To cut a long story short, solar feed-in tariffs (FiTs) are similar to the ‘Return and Earn’ scheme in New South Wales, where people return containers in exchange for a refund. However, instead of being refunded cash, feed-in tariffs allow households to get credits on their power bills in exchange for exporting any leftover electricity back into the grid. And depending on the FiT rate, there are usually some decent savings to be made.
Anyway, you’re here to find deals that unlock the most value out of your solar investment, and with so much competition right now, we don’t blame you. But enough chit chat, let’s show you the best solar feed-in tariffs NSW has to offer.
Who has the best solar feed-in tariff in NSW?
Origin Energy has the best solar feed-in tariff in NSW, where eligible customers can get 22 cents per kilowatt hour (c/kWh) for feeding electricity into the grid. ReAmped Energy has the second highest feed-in tariff rate at 21c/kWh, while AGL offers a generous 17c/kWh.
Compare NSW Solar Plans
Here are some of the cheapest solar-specific deals from the retailers on our database. These are products from referral partners†. These costs are based on the Ausgrid network in Sydney but prices will vary depending on your circumstances. We show one product per retailer, listed in order of lowest price first. Annual price estimates assume general energy usage of 3900kWh/year for a residential customer on a single rate tariff. Price estimates exclude solar feed-in tariff credits. Our database may not cover all deals in your area, please check retailer websites for up to date information.
NSW Solar Feed-in Tariffs
Here are the solar feed-in tariffs in New South Wales, showing details of both the minimum and maximum FiTs available. Some of these electricity providers may not operate in all areas of NSW, and some FiTs may only apply when certain conditions are met. Be sure to check out each provider’s website for more information.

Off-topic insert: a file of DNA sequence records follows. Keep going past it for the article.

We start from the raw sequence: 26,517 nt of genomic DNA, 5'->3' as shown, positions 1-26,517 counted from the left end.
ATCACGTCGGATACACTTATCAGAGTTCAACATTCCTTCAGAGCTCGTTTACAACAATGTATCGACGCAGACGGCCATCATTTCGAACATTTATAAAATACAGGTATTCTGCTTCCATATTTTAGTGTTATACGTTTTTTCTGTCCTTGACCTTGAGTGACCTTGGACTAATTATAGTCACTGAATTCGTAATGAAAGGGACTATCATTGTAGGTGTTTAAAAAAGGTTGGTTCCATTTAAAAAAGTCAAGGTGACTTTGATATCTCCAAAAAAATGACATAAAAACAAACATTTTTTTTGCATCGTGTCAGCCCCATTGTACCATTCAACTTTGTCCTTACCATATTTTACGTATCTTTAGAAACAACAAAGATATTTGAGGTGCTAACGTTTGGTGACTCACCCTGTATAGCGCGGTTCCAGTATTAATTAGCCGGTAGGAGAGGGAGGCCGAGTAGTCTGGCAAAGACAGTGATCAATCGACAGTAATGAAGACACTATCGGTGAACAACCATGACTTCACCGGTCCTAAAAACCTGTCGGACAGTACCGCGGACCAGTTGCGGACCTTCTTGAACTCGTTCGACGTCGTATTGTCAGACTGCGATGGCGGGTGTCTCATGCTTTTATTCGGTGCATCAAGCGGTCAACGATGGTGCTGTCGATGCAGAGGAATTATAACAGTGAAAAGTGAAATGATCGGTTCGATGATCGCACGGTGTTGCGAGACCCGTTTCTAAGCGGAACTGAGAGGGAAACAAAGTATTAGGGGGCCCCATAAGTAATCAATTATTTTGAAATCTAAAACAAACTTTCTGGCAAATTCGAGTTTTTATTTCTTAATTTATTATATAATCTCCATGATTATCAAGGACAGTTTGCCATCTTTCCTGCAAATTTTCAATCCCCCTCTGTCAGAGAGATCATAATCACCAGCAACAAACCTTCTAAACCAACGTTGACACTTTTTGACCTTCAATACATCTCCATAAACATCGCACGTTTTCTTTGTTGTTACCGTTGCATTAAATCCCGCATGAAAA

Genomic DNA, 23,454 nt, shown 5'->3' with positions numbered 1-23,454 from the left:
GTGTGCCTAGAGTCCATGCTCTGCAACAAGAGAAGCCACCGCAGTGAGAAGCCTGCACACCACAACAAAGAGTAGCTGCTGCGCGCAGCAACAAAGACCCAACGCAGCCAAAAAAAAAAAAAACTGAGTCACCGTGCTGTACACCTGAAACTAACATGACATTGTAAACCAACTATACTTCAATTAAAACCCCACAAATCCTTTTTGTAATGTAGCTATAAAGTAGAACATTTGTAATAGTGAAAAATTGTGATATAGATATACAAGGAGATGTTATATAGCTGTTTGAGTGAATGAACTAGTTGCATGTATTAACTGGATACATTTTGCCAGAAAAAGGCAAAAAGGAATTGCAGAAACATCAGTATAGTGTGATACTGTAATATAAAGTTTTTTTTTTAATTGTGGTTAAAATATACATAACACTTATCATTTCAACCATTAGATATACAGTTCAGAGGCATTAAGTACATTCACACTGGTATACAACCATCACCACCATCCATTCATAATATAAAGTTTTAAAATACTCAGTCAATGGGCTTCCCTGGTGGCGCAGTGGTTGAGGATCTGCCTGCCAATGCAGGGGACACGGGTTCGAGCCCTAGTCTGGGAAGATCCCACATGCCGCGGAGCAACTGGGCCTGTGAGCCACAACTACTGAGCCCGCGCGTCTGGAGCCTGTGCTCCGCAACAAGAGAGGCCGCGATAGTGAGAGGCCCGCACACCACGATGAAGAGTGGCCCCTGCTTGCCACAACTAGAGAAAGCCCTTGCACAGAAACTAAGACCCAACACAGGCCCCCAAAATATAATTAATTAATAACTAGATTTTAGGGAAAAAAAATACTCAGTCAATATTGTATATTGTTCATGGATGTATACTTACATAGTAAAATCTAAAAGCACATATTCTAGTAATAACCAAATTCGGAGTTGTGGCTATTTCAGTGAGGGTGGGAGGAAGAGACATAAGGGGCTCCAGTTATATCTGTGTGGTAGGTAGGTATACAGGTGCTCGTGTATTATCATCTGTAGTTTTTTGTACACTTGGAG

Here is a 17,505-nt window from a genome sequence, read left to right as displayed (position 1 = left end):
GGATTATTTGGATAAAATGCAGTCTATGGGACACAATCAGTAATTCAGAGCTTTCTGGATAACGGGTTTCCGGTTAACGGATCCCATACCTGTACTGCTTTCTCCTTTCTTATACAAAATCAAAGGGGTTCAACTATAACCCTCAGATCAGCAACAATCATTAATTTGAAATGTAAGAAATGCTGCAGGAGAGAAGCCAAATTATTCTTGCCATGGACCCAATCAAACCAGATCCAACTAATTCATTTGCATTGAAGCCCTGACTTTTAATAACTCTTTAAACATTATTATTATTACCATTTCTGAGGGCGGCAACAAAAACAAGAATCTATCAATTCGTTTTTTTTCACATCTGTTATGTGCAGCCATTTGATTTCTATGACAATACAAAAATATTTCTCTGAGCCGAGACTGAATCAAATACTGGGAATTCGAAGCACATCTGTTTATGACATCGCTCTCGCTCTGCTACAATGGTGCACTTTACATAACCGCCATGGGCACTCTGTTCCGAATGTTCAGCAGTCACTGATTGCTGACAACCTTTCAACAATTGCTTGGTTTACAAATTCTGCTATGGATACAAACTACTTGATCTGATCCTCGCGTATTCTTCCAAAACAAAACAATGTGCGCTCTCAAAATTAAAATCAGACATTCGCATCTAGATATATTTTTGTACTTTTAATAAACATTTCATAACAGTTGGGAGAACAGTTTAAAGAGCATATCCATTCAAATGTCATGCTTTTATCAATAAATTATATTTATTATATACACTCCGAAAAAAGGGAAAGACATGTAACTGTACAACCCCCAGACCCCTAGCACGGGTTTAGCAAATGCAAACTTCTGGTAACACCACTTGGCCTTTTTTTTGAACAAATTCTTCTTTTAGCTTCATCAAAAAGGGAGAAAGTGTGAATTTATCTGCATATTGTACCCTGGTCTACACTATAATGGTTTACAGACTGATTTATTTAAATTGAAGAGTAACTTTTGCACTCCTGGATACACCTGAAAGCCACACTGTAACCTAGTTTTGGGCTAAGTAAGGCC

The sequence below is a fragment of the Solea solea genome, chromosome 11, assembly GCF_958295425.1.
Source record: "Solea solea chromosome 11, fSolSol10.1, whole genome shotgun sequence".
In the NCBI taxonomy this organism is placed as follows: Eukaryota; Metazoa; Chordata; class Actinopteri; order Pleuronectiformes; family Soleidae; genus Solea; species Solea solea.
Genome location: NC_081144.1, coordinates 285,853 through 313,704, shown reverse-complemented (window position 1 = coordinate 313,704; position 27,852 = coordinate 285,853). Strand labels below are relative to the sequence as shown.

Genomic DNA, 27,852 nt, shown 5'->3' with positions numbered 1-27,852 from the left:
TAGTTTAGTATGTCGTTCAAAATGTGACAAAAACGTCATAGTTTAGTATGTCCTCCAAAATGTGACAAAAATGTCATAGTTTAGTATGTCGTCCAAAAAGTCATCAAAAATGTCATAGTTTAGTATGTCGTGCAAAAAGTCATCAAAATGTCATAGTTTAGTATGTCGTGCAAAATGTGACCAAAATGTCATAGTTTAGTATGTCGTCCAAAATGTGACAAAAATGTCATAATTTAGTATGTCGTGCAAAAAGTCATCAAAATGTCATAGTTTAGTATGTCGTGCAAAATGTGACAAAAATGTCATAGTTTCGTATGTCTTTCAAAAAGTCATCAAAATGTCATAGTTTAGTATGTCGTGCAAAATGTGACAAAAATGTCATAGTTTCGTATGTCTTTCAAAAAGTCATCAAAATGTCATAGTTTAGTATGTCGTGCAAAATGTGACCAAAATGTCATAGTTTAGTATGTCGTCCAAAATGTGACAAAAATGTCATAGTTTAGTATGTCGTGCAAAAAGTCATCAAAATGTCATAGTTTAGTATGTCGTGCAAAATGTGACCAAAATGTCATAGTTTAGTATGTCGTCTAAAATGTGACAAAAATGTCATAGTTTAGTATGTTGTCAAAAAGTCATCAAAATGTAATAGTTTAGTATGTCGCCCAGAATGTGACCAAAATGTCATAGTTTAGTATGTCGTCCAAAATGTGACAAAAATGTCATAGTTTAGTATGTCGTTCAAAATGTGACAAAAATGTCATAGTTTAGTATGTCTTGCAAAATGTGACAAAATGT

|Energy Provider||Minimum Feed-in Tariff (kWh)||Maximum Feed-in Tariff (kWh)|
|Bright Spark Power||8c||8c|
|Discover Energy||6c||16c for first 300kWh/quarter, 10c for next 300kWh/quarter, 4c thereafter|
|Future X Power||4c||4c|
|Origin Energy||7c||22c (must purchase solar system through Origin)|
|ReAmped Energy||0c||21c (for the first 5kWh/day)|
|Red Energy||8.5c||18c (for the first 5kWh/day)|
|Social Energy||9.25c||40c (for the first 300kWh/quarter, must have solar & battery)*|
Feed-in tariffs are for residential customers on a single rate tariff in Sydney on the Ausgrid network. *Enhanced solar and battery FiT only available to eligible customers. Accurate as of March 2021.
Origin Energy Feed-in Tariffs NSW
Origin Energy offers an incredible 22c/kWh feed-in tariff in NSW – but the catch is that, in order to get this, you’ll need to have your solar panels installed by Origin. Otherwise the best feed-in tariff from the retailer is still a very reasonable 16c/kWh. See Origin’s solar options below.
Who is the best solar energy provider?
Red Energy is currently rated the best solar power retailer in Australia, topping our customer satisfaction ratings for solar energy providers this year. The Australian-owned company scored five-star reviews across many research categories, including its customer service, bill & cost clarity, ease of sign up, environmental sustainability and overall satisfaction. Red Energy has one solar-specific plan on offer in NSW, while it also has FiTs available on its standard market offers.